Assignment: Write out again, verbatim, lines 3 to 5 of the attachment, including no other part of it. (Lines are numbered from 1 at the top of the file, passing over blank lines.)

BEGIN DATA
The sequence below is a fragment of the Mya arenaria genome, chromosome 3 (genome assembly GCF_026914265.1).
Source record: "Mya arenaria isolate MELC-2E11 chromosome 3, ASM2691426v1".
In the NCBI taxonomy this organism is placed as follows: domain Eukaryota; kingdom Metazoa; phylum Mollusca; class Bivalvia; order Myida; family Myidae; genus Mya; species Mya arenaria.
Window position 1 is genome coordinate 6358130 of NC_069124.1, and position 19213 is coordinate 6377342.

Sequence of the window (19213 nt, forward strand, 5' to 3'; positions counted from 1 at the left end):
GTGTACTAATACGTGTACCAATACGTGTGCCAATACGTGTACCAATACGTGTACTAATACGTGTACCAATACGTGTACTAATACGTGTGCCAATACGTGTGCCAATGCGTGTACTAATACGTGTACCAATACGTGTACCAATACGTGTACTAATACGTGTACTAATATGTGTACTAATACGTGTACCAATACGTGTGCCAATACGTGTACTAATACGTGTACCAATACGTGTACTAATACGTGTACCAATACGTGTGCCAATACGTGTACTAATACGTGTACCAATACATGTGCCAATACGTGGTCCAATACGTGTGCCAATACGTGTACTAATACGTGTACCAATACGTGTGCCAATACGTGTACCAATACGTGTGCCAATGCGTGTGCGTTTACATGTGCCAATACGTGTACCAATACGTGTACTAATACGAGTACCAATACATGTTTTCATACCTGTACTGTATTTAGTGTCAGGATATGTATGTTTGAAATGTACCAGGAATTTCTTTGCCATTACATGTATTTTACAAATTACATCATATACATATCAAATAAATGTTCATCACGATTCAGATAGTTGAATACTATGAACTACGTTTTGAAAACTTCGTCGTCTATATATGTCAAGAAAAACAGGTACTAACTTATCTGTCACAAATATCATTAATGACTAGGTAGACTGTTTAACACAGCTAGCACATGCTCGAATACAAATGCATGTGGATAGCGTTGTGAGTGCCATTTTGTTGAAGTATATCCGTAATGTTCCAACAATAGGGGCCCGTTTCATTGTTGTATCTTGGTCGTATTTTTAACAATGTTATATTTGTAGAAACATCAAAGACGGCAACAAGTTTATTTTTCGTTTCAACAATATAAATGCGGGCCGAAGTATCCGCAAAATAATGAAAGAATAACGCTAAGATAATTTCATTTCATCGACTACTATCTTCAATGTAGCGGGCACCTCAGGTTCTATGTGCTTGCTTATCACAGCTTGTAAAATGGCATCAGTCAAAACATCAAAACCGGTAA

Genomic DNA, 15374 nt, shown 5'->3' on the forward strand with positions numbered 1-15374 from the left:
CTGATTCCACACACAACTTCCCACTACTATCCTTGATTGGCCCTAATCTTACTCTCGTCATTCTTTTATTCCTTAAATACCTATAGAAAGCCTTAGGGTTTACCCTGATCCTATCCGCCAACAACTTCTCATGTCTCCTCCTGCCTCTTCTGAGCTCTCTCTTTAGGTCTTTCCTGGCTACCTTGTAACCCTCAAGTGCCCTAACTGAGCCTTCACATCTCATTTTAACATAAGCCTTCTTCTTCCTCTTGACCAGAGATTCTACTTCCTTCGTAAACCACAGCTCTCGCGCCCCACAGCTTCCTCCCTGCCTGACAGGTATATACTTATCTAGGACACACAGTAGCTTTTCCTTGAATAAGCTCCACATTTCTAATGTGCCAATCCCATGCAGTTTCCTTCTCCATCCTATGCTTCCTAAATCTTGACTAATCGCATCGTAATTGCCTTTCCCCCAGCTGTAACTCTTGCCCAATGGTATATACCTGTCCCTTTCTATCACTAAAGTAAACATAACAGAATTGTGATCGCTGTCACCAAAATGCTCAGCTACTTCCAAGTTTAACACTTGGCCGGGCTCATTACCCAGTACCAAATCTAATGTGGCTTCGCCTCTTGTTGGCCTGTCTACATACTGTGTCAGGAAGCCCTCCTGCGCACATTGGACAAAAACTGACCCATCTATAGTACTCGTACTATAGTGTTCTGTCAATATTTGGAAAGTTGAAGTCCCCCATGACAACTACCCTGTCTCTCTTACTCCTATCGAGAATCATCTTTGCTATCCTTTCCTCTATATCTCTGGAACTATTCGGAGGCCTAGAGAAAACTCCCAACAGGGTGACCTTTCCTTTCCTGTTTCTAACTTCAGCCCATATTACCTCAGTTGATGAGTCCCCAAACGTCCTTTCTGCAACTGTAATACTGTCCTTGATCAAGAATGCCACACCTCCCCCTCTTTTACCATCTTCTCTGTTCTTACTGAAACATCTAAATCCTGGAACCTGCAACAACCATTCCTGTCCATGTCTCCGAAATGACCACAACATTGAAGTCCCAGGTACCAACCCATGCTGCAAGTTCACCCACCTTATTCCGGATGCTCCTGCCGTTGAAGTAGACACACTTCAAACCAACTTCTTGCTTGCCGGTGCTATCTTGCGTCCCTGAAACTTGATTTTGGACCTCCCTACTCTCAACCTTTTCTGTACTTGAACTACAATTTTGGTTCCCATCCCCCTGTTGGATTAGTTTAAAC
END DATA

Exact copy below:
In the NCBI taxonomy this organism is placed as follows: domain Eukaryota; kingdom Metazoa; phylum Mollusca; class Bivalvia; order Myida; family Myidae; genus Mya; species Mya arenaria.
Window position 1 is genome coordinate 6358130 of NC_069124.1, and position 19213 is coordinate 6377342.

Sequence of the window (19213 nt, forward strand, 5' to 3'; positions counted from 1 at the left end):